In fact, I don’t think he’d really need more than three or four hours. That’s how long it took for me to watch the transformation of an apolitical, apathetic pragmatist into a fanatic with an improvised weapon, a plan and the desire to assassinate a head of state. Frank Frink, a man with no previous indication of a violent nature, is working a skilled and secure job. However, abuse at the hands of the occupying forces, interrogations, imprisonment without charge and the murder of his family eat away at his principle of self-preservation until he decides that terror and violence are his only ways to react.

The series is fantastically conceived and executed with the highest production values. Individual actors do incredible work in making us sympathise and understand characters with deep, disgusting contradictions. But this is really one of the piece’s greatest successes – because of its timing. Terrorists aren’t born. They’re made. Or perhaps, they’re ruined from a man or woman who once lived for another reason until that reason was taken away. However despicable someone’s views or actions might be, what right have I to rob them of sympathy?  Feeling for them never has to mean agreeing with what they’ve done – I come up against this daily, constantly.

As a primary school teacher I daily engage in conflict resolution. This is at another level to the High Castle and to Isis – or ‘Daesh’ as the Prime Minister would rather we now refer to them. To change his term at this late stage smacks of cynical marketing. I’m very sure that he’d rather not be associated with a war on a religious group. But back to my playground. When Tom has plainly hit Murad on the face in a jealous fit, he may need to cool down. The school policy may require sanction or punishment. But for Tom to be able to participate back in the class, he needs sympathy. He needs someone to listen to his as well, however childish, inaccurate or self-serving his version of events is, he must be heard.

Perhaps too many of us never learnt this lesson at school. Thankfully we have art and drama and stories to refresh our thinking, challenge us. In the High Castle, Frank Frink does not carry out his plan to murder – although he associates with terrorists and ‘freedom fighters’. It isn’t fear of reprisals that stops him – he is a man who has ‘lost everything’. It’s the look in the face of a child.

The story has been rather actioned-up as it has been adapted from Philip K Dick’s original. Just as the lead actresses’ hairstyles reflect the current re-imagining of forties/fifties glamour with our own time’s sense of taste, so the role of the ‘resistance’, almost absent in the book, has been given a greater role. You can hear the show’s cast and creators talk about their need to sell the story to a modern American public – who might otherwise be rather challenged to watch a story in which they are so thoroughly colonised and controlled. I read that several advertisements have been pulled for their ‘provocative’ Nazi imagery already – although it was actually one of these large re-imaginings of the Statue of Liberty underground on the Victoria line that alerted me to the adaption in the first place.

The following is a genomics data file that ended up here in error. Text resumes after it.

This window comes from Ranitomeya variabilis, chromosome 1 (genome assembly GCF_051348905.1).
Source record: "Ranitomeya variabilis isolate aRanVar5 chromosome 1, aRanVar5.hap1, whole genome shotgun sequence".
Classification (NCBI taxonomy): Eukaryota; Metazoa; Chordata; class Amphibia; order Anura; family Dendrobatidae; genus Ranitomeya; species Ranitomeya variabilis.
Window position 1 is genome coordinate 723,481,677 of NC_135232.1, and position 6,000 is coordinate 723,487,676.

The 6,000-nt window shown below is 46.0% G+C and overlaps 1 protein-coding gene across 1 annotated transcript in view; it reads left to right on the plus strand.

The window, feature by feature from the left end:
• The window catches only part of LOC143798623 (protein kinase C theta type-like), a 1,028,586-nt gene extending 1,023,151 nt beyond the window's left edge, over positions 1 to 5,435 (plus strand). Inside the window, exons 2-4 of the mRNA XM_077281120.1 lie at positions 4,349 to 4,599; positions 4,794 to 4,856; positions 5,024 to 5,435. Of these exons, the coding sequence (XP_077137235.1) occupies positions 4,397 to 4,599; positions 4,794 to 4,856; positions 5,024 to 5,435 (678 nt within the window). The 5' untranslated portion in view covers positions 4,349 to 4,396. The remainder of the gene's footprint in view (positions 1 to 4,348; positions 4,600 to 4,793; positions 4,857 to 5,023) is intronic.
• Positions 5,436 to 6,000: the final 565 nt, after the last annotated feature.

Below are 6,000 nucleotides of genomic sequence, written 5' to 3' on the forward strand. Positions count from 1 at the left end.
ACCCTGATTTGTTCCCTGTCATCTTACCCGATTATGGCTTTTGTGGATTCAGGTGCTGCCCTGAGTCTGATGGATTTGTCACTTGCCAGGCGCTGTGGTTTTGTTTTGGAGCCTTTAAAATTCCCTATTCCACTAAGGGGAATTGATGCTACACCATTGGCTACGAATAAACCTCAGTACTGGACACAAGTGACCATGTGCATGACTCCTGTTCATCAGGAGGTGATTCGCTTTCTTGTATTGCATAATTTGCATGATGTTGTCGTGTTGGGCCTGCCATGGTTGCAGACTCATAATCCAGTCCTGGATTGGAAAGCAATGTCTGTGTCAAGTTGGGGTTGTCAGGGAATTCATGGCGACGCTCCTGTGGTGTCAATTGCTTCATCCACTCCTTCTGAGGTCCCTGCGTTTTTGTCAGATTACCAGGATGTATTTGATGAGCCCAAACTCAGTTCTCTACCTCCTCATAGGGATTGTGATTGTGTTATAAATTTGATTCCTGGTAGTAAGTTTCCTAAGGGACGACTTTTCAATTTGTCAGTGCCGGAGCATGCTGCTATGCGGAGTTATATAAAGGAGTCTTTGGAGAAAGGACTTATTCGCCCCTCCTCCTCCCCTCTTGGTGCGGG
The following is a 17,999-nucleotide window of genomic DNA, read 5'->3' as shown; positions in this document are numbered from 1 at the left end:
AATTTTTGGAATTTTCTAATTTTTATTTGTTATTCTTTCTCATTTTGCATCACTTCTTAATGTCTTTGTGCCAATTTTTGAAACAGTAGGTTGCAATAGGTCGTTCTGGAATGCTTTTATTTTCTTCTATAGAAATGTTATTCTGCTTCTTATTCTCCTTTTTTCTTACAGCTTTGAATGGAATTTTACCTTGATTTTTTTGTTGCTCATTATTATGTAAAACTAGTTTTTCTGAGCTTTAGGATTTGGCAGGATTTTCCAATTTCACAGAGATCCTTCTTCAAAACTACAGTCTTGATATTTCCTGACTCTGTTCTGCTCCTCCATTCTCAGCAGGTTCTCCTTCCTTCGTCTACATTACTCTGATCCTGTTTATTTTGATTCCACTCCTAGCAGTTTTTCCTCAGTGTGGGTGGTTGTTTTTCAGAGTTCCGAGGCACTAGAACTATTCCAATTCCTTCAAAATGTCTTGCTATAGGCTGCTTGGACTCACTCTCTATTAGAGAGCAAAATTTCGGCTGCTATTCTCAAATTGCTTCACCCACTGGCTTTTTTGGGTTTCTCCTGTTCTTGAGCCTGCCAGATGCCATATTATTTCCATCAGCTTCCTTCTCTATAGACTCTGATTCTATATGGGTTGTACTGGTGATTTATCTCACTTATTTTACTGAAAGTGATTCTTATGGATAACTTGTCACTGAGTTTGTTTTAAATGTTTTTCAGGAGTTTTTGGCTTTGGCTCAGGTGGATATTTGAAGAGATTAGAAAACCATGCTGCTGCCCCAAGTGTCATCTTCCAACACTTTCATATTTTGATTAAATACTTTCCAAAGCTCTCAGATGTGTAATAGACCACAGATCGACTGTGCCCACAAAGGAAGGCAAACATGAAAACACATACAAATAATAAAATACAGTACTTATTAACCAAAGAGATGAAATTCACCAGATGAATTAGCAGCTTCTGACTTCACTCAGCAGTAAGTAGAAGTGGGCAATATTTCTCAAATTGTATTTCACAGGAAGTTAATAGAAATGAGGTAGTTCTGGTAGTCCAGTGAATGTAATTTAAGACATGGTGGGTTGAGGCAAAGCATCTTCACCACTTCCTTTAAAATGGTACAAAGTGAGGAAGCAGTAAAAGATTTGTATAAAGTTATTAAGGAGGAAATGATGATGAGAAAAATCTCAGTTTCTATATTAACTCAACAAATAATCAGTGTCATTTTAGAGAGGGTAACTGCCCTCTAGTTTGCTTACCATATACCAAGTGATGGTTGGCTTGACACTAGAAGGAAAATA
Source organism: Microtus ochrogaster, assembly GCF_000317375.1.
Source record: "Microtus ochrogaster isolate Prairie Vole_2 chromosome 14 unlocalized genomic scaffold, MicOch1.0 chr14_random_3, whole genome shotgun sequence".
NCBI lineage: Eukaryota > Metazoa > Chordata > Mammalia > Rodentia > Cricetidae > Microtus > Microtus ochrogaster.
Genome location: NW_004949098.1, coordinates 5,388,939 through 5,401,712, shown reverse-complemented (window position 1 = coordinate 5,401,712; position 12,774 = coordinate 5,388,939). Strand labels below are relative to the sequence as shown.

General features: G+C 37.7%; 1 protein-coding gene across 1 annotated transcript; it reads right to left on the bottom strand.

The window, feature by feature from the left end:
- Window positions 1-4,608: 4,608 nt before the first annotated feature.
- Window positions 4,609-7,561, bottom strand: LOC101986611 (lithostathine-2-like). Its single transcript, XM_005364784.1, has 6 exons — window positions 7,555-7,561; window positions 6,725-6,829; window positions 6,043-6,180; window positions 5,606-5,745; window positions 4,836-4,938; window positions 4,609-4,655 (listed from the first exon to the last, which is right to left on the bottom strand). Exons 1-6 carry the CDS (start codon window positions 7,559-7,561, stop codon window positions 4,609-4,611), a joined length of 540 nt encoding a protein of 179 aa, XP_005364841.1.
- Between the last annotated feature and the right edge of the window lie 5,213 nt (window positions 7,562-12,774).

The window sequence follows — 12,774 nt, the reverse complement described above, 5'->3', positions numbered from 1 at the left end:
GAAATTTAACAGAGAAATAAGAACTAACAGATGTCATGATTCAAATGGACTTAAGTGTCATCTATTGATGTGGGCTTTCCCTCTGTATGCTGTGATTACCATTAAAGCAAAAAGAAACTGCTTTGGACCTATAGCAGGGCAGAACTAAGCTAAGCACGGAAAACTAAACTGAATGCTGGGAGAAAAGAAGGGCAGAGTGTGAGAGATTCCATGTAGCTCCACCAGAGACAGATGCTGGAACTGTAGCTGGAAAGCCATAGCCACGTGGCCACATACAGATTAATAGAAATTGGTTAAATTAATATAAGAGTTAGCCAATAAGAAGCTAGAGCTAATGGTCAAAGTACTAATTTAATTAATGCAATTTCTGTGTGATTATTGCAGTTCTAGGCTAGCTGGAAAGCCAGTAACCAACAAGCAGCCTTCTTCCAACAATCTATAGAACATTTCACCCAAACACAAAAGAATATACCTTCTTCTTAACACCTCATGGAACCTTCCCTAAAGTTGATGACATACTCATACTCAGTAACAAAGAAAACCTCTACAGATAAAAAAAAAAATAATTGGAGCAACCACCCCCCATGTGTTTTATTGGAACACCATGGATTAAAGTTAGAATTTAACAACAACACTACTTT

I like allohistory – counterfactual history. I think that science fiction has a scientific method inside it – the testing of a hypothesis. To say, ‘What if…’ and to follow through is a creative and an enlightening way to write. The ‘What if the Nazis won the war’ hypothesis is so widely explored that it has become a cliche in its own right, as well as the basis for several excellent novels.
But doing this demands the writer create sympathy. Sympathy with terrorists, spies, liars, deceivers and, wait for it, Nazis. Up to and including the big H himself.

The journey of hope and idealism into pragmatism that we follow in the High Castle leaves the audience in truly strange place. By the end of the final episode, we’ve been tricked into following one of the few likeable characters, Wegener, into another assassination attempt. Hitler stands there in front of him, a pistol is in his hand, and if he shoots… If he shoots, he will become responsible for a nuclear war as Hitler is replaced by the warmongering Heydrich. Both Empires dominating the world, the Japanese and the Nazi, are founded on abuses, genocide, slavery and murder. But war between them cannot be the answer. That way, the strange newsreels warn, is devastation.

What of justice, then? The series touches on the holocaust, whispers worse and more recent atrocities – the ‘enslavement of Africa’. Shouldn’t Hitler die for these?

Until something better is on the ground and until someone who will not push the button on Japan, the Fuhrer lives. So justice must be delayed… Or given over to someone more qualified to judge.
Now I realise that the High Castle is a fiction, both as a novel and as a Amazon Prime series. But in it’s half-real setting it engages much more directly with the state of affairs in Syria and in my playground far better than most of the hyperbole around terrorism.

That doesn’t mean I entirely agree with it. I have a personal conviction that there is a better option, that we don’t have to settle for the best of bad leaders. I follow Jesus – and I know how well that resolves personally, although I am ready to say that I don’t yet now how that resolves politically or nationally or internationally. I get called an idealist quite frequently. My schemes only ever work if everyone joins in – the same in the classroom, actually.

But he had terrorist sympathies. He had terrorist friends. And it didn’t make him a terrorist. I wonder how he trod that line – informing on Simon the Zealot? I don’t believe he took the initiative to go to the occupying Romans and offer them the addresses of all the freedom fighters he knew.  But scripture does tell the story of his personal sympathy for everyone he met, occupier, opponent, beggar and lord.  And that was his answer for the politics of the world too – to meet everybody, one by one, and change their minds through sympathy.

Sorry about all the spoilers.